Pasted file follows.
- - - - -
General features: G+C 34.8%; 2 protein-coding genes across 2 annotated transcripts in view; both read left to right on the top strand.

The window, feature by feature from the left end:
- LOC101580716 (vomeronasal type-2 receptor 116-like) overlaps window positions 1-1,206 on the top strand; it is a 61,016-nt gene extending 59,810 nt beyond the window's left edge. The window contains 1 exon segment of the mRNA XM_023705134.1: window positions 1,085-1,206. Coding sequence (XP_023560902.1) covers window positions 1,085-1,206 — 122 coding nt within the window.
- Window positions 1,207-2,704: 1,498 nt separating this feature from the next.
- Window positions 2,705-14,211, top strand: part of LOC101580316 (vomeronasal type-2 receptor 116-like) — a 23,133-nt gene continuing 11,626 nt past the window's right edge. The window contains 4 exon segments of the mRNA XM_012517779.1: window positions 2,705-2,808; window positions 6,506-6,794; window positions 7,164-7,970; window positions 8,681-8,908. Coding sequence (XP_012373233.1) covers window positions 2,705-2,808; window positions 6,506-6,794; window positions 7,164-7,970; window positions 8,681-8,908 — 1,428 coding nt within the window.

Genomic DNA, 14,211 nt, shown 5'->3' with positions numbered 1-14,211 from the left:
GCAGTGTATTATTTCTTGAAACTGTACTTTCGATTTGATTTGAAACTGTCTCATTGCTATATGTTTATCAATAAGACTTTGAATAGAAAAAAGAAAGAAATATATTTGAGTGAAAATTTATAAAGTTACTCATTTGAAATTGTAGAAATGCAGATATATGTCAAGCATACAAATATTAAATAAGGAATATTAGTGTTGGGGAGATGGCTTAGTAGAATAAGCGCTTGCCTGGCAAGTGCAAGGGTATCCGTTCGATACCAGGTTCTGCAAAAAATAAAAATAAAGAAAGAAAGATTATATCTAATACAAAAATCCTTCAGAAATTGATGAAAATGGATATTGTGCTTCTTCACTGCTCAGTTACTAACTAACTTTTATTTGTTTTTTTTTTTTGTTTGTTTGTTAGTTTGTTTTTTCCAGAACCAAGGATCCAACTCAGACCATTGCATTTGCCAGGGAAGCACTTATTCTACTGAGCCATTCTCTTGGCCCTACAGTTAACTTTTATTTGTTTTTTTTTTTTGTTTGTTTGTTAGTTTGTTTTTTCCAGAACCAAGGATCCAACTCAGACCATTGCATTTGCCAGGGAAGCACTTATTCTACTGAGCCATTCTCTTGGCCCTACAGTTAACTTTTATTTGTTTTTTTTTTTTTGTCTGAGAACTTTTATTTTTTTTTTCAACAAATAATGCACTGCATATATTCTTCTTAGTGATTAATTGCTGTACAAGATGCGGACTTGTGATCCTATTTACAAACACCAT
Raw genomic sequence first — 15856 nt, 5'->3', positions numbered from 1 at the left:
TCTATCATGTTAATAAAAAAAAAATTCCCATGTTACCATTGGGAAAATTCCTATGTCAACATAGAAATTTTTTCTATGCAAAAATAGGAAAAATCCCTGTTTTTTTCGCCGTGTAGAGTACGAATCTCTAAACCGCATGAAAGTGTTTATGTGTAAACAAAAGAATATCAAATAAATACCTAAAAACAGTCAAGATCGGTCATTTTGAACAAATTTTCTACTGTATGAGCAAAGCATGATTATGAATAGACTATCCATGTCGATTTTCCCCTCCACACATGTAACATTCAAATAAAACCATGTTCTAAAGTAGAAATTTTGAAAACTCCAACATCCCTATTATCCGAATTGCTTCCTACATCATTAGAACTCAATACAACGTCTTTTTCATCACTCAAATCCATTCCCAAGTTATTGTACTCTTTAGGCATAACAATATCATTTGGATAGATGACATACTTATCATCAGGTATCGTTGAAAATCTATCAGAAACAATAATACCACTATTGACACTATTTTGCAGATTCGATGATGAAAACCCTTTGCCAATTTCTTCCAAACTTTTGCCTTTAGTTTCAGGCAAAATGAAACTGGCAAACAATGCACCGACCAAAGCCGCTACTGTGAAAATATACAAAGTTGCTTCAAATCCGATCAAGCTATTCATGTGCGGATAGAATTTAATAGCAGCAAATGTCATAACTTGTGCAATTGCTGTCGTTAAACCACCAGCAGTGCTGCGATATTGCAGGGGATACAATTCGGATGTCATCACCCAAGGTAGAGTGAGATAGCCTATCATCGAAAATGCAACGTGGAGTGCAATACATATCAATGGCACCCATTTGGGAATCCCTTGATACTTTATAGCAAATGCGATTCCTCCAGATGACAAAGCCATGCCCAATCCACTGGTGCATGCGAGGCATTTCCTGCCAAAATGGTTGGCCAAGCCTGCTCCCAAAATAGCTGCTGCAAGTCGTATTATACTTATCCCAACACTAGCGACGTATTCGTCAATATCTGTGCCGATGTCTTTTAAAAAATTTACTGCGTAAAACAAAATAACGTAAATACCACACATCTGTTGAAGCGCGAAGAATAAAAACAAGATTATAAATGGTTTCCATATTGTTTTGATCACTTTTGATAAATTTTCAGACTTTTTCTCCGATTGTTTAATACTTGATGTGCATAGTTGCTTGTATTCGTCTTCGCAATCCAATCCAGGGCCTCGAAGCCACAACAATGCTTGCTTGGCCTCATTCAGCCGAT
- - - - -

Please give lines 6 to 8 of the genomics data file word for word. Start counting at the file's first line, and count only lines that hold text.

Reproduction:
Genomic DNA, 14,211 nt, shown 5'->3' with positions numbered 1-14,211 from the left:
GCAGTGTATTATTTCTTGAAACTGTACTTTCGATTTGATTTGAAACTGTCTCATTGCTATATGTTTATCAATAAGACTTTGAATAGAAAAAAGAAAGAAATATATTTGAGTGAAAATTTATAAAGTTACTCATTTGAAATTGTAGAAATGCAGATATATGTCAAGCATACAAATATTAAATAAGGAATATTAGTGTTGGGGAGATGGCTTAGTAGAATAAGCGCTTGCCTGGCAAGTGCAAGGGTATCCGTTCGATACCAGGTTCTGCAAAAAATAAAAATAAAGAAAGAAAGATTATATCTAATACAAAAATCCTTCAGAAATTGATGAAAATGGATATTGTGCTTCTTCACTGCTCAGTTACTAACTAACTTTTATTTGTTTTTTTTTTTTGTTTGTTTGTTAGTTTGTTTTTTCCAGAACCAAGGATCCAACTCAGACCATTGCATTTGCCAGGGAAGCACTTATTCTACTGAGCCATTCTCTTGGCCCTACAGTTAACTTTTATTTGTTTTTTTTTTTTGTTTGTTTGTTAGTTTGTTTTTTCCAGAACCAAGGATCCAACTCAGACCATTGCATTTGCCAGGGAAGCACTTATTCTACTGAGCCATTCTCTTGGCCCTACAGTTAACTTTTATTTGTTTTTTTTTTTTTGTCTGAGAACTTTTATTTTTTTTTTCAACAAATAATGCACTGCATATATTCTTCTTAGTGATTAATTGCTGTACAAGATGCGGACTTGTGATCCTATTTACAAACACCAT
Raw genomic sequence first — 15856 nt, 5'->3', positions numbered from 1 at the left: